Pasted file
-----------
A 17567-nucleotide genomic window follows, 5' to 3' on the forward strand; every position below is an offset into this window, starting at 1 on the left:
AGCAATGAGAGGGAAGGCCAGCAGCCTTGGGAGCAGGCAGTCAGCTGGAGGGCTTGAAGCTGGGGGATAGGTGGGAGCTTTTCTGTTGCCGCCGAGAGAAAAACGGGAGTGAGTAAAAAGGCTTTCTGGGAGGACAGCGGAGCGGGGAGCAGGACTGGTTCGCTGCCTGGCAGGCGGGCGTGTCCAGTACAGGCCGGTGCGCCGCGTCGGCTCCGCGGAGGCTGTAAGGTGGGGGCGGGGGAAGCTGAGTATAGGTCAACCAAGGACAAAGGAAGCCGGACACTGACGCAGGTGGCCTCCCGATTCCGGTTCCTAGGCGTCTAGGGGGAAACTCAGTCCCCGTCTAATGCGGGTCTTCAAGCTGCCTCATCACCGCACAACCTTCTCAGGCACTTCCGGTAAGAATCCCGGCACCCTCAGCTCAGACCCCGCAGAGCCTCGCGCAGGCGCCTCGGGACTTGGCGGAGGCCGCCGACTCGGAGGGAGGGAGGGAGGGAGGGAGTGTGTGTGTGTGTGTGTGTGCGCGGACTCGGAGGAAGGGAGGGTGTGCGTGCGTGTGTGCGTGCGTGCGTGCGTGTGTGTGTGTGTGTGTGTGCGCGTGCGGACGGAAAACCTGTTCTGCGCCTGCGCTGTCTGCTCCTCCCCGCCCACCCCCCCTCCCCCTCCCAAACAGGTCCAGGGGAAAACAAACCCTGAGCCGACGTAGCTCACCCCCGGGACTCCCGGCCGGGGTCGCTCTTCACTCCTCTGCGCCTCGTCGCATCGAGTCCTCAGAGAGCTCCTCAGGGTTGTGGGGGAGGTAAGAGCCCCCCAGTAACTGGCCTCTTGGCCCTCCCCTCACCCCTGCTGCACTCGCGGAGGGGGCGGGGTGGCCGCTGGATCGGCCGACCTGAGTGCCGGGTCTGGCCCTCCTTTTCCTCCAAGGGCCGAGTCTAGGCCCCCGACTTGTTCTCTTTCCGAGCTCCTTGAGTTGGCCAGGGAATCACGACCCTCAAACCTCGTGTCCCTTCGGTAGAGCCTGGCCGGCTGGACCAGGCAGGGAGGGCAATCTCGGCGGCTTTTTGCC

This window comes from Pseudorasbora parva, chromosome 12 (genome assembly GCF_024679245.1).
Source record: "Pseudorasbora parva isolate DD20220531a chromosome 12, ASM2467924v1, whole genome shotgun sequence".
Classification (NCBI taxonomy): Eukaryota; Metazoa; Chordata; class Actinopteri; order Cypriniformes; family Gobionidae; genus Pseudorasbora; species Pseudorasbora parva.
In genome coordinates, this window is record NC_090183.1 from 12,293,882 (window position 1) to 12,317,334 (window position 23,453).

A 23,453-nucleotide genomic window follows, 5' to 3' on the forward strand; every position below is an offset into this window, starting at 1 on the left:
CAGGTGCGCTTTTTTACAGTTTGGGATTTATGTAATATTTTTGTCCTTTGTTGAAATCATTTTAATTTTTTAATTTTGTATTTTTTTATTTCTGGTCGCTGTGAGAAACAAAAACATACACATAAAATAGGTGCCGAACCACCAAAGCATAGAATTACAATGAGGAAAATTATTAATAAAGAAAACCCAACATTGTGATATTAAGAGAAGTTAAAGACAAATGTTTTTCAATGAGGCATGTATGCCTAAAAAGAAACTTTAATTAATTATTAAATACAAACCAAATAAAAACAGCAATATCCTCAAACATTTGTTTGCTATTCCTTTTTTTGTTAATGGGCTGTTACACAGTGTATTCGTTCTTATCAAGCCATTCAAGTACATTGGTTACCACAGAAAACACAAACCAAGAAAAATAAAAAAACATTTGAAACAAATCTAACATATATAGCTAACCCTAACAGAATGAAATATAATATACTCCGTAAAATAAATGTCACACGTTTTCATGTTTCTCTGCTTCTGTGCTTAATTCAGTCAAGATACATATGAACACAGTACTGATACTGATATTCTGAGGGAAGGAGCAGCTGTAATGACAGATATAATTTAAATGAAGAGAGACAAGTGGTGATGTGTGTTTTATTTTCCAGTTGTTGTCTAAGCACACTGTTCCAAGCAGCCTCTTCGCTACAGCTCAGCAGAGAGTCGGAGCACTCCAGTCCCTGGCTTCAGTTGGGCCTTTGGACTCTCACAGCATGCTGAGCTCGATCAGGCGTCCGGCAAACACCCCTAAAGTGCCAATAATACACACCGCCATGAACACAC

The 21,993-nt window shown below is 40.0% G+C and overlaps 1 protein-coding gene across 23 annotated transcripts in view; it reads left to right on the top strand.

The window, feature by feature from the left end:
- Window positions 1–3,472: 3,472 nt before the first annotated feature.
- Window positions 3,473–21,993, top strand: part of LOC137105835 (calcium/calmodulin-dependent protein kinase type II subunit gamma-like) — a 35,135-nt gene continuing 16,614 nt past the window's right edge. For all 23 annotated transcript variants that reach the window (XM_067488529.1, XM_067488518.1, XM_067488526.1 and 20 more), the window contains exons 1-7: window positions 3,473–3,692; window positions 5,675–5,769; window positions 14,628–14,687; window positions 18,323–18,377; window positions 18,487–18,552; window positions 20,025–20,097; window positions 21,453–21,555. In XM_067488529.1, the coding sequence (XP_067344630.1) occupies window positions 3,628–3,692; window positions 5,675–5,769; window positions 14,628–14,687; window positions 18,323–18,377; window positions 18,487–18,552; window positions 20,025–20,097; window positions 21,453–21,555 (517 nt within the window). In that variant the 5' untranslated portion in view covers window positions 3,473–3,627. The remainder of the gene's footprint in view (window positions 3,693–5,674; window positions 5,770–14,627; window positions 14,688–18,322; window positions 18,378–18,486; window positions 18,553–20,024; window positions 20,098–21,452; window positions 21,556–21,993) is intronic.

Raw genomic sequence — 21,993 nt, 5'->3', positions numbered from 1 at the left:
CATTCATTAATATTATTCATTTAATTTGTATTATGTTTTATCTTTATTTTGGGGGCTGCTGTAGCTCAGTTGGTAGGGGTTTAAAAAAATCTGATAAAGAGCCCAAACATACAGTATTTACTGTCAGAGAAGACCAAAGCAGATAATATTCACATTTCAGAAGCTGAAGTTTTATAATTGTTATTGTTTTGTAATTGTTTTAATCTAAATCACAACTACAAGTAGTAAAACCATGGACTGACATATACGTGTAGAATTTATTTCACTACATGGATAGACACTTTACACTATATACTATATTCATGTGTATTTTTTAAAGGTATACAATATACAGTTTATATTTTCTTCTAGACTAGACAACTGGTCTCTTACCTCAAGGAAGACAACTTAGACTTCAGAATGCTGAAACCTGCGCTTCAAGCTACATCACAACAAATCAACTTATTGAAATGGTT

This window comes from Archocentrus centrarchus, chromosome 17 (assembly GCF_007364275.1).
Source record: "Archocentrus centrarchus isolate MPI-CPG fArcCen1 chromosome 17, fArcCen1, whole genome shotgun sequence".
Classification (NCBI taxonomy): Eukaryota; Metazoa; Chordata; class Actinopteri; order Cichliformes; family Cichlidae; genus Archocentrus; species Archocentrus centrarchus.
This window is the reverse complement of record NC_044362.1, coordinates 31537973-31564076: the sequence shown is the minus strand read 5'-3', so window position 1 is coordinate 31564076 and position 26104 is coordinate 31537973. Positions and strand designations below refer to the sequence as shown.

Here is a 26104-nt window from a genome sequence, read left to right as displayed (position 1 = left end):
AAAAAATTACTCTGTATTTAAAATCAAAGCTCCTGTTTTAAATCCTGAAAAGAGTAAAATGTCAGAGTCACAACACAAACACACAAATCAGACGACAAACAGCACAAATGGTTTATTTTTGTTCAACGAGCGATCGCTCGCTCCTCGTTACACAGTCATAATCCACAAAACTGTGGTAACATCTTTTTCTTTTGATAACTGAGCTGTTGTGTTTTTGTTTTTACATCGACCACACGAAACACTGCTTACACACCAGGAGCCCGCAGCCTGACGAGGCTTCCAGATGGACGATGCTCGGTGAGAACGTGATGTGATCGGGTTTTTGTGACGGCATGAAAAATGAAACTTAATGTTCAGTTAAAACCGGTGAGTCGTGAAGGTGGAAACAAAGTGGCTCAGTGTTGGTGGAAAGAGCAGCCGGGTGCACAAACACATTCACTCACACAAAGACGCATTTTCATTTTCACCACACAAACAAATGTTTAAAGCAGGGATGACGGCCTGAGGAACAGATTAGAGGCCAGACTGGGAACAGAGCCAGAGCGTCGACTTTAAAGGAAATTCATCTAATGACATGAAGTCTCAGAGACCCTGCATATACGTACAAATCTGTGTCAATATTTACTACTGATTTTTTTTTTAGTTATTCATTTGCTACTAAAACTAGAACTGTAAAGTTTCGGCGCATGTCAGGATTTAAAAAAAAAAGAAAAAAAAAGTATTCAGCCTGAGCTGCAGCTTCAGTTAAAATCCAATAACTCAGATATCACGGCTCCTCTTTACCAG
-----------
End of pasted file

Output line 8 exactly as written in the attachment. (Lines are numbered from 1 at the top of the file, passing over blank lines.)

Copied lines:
CAGGTGCGCTTTTTTACAGTTTGGGATTTATGTAATATTTTTGTCCTTTGTTGAAATCATTTTAATTTTTTAATTTTGTATTTTTTTATTTCTGGTCGCTGTGAGAAACAAAAACATACACATAAAATAGGTGCCGAACCACCAAAGCATAGAATTACAATGAGGAAAATTATTAATAAAGAAAACCCAACATTGTGATATTAAGAGAAGTTAAAGACAAATGTTTTTCAATGAGGCATGTATGCCTAAAAAGAAACTTTAATTAATTATTAAATACAAACCAAATAAAAACAGCAATATCCTCAAACATTTGTTTGCTATTCCTTTTTTTGTTAATGGGCTGTTACACAGTGTATTCGTTCTTATCAAGCCATTCAAGTACATTGGTTACCACAGAAAACACAAACCAAGAAAAATAAAAAAACATTTGAAACAAATCTAACATATATAGCTAACCCTAACAGAATGAAATATAATATACTCCGTAAAATAAATGTCACACGTTTTCATGTTTCTCTGCTTCTGTGCTTAATTCAGTCAAGATACATATGAACACAGTACTGATACTGATATTCTGAGGGAAGGAGCAGCTGTAATGACAGATATAATTTAAATGAAGAGAGACAAGTGGTGATGTGTGTTTTATTTTCCAGTTGTTGTCTAAGCACACTGTTCCAAGCAGCCTCTTCGCTACAGCTCAGCAGAGAGTCGGAGCACTCCAGTCCCTGGCTTCAGTTGGGCCTTTGGACTCTCACAGCATGCTGAGCTCGATCAGGCGTCCGGCAAACACCCCTAAAGTGCCAATAATACACACCGCCATGAACACAC